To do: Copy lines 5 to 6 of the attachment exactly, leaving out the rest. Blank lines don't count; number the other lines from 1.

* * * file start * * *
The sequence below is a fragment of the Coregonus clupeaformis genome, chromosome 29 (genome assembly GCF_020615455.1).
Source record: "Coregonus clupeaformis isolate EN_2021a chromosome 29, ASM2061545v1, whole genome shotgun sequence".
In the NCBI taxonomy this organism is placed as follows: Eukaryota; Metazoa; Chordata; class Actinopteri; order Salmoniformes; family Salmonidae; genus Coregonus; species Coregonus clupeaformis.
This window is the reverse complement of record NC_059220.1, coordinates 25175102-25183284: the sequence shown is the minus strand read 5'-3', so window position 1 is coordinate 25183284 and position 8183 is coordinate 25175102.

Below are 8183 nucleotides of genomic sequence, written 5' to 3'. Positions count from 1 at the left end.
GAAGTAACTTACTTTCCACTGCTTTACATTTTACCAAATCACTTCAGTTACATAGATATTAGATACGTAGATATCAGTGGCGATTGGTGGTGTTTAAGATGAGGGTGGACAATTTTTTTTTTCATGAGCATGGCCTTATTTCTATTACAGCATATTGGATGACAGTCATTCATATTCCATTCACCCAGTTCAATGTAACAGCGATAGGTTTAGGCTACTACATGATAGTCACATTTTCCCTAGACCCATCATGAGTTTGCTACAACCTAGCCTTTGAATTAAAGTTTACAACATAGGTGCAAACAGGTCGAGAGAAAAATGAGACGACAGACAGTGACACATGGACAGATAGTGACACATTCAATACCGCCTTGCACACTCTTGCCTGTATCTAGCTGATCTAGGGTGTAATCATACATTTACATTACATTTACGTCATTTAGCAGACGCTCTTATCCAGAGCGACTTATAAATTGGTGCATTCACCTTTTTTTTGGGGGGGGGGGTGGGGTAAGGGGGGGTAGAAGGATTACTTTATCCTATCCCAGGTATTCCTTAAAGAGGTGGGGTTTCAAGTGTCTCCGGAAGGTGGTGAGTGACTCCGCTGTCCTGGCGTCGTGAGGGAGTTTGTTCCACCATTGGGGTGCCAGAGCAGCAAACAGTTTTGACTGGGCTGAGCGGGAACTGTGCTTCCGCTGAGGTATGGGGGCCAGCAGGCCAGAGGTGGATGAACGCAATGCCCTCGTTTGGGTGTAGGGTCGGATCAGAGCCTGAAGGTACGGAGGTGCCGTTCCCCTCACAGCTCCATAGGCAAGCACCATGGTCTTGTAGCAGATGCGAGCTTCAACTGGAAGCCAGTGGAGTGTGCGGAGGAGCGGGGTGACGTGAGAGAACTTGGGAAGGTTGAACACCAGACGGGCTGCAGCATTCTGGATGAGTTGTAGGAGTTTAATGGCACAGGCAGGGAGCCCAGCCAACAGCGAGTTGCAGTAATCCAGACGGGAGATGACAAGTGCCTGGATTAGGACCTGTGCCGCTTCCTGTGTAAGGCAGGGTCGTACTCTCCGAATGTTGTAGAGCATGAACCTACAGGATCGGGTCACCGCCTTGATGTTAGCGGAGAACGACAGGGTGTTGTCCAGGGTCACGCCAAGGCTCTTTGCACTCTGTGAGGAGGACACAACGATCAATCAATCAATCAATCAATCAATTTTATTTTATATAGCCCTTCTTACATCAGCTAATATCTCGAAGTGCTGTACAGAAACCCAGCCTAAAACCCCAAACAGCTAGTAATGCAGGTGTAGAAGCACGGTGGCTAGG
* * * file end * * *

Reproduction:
Below are 8183 nucleotides of genomic sequence, written 5' to 3'. Positions count from 1 at the left end.
GAAGTAACTTACTTTCCACTGCTTTACATTTTACCAAATCACTTCAGTTACATAGATATTAGATACGTAGATATCAGTGGCGATTGGTGGTGTTTAAGATGAGGGTGGACAATTTTTTTTTTCATGAGCATGGCCTTATTTCTATTACAGCATATTGGATGACAGTCATTCATATTCCATTCACCCAGTTCAATGTAACAGCGATAGGTTTAGGCTACTACATGATAGTCACATTTTCCCTAGACCCATCATGAGTTTGCTACAACCTAGCCTTTGAATTAAAGTTTACAACATAGGTGCAAACAGGTCGAGAGAAAAATGAGACGACAGACAGTGACACATGGACAGATAGTGACACATTCAATACCGCCTTGCACACTCTTGCCTGTATCTAGCTGATCTAGGGTGTAATCATACATTTACATTACATTTACGTCATTTAGCAGACGCTCTTATCCAGAGCGACTTATAAATTGGTGCATTCACCTTTTTTTTGGGGGGGGGGGTGGGGTAAGGGGGGGTAGAAGGATTACTTTATCCTATCCCAGGTATTCCTTAAAGAGGTGGGGTTTCAAGTGTCTCCGGAAGGTGGTGAGTGACTCCGCTGTCCTGGCGTCGTGAGGGAGTTTGTTCCACCATTGGGGTGCCAGAGCAGCAAACAGTTTTGACTGGGCTGAGCGGGAACTGTGCTTCCGCTGAGGTATGGGGGCCAGCAGGCCAGAGGTGGATGAACGCAATGCCCTCGTTTGGGTGTAGGGTCGGATCAGAGCCTGAAGGTACGGAGGTGCCGTTCCCCTCACAGCTCCATAGGCAAGCACCATGGTCTTGTAGCAGATGCGAGCTTCAACTGGAAGCCAGTGGAGTGTGCGGAGGAGCGGGGTGACGTGAGAGAACTTGGGAAGGTTGAACACCAGACGGGCTGCAGCATTCTGGATGAGTTGTAGGAGTTTAATGGCACAGGCAGGGAGCCCAGCCAACAGCGAGTTGCAGTAATCCAGACGGGAGATGACAAGTGCCTGGATTAGGACCTGTGCCGCTTCCTGTGTAAGGCAGGGTCGTACTCTCCGAATGTTGTAGAGCATGAACCTACAGGATCGGGTCACCGCCTTGATGTTAGCGGAGAACGACAGGGTGTTGTCCAGGGTCACGCCAAGGCTCTTTGCACTCTGTGAGGAGGACACAACGATCAATCAATCAATCAATCAATCAATTTTATTTTATATAGCCCTTCTTACATCAGCTAATATCTCGAAGTGCTGTACAGAAACCCAGCCTAAAACCCCAAACAGCTAGTAATGCAGGTGTAGAAGCACGGTGGCTAGG